Oklahoma remains big favorite in Big 12
Did you know Courtney Paris "flunked" rebounding last season?
You probably thought, as I did, that if a player got more rebounds (539) in a season than anyone previously in the NCAA era -- she had more defensive rebounds than all but four players had total rebounds last year -- that would warrant an "A-plus-plus-plus" grade.
Paris flunked rebounding? Isn't that as absurd as saying the Bionic Woman doesn't hear very well?
Not exactly. This is why, according to the maestro of the Paris Symphony Orchestra, aka the Oklahoma women's basketball team:
"Courtney gets 22 rebounds and she didn't block out one time," Sooners coach Sherri Coale said, referring to what her film sessions revealed. "We grade rebounding -- Chad Thrailkill on my staff does this. Every time a shot goes up, every player is graded. Did they do the right thing? Courtney didn't pass rebounding one time last year.
"So at the end of the year, the NCAA sends this huge plaque because she's the national rebounding leader. She puts a post-it on it and says, 'Too bad I could never pass rebounding, TK,' and hangs it in his office. That's her."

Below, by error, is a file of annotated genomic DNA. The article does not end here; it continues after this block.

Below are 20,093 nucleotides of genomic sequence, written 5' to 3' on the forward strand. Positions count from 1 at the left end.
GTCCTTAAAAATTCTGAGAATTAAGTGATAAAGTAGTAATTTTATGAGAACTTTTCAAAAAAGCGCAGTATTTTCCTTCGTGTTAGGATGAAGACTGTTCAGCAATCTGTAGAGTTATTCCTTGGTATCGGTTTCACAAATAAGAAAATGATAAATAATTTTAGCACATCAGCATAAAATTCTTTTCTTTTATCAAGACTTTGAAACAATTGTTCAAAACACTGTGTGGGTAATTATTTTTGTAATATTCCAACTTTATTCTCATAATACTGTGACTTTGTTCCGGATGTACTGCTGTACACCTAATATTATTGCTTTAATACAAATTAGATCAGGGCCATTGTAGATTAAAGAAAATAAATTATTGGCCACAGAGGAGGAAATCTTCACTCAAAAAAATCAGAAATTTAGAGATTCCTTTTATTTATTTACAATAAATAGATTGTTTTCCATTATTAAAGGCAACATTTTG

I have to tell you, I've never seen anyone do a worse job of "flunking" anything. This obviously tells you a lot about what kind of sense of humor -- highly developed -- Coale and Paris both have. But also how perfection-driven both are.
Paris pulled off an admirable feat last year -- she was a one-woman show and a terrific team player. Meaning the Sooners were more than just Paris -- and certainly are again this season -- yet you could easily get caught up in just watching her. Take the Big 12 tournament championship game, where she had 24 points and 26 rebounds. This was against Baylor, the second-best rebounding team in the league last season.
I think you can guess who was first in the Big 12 in that category yeah, the team with the flunker on it.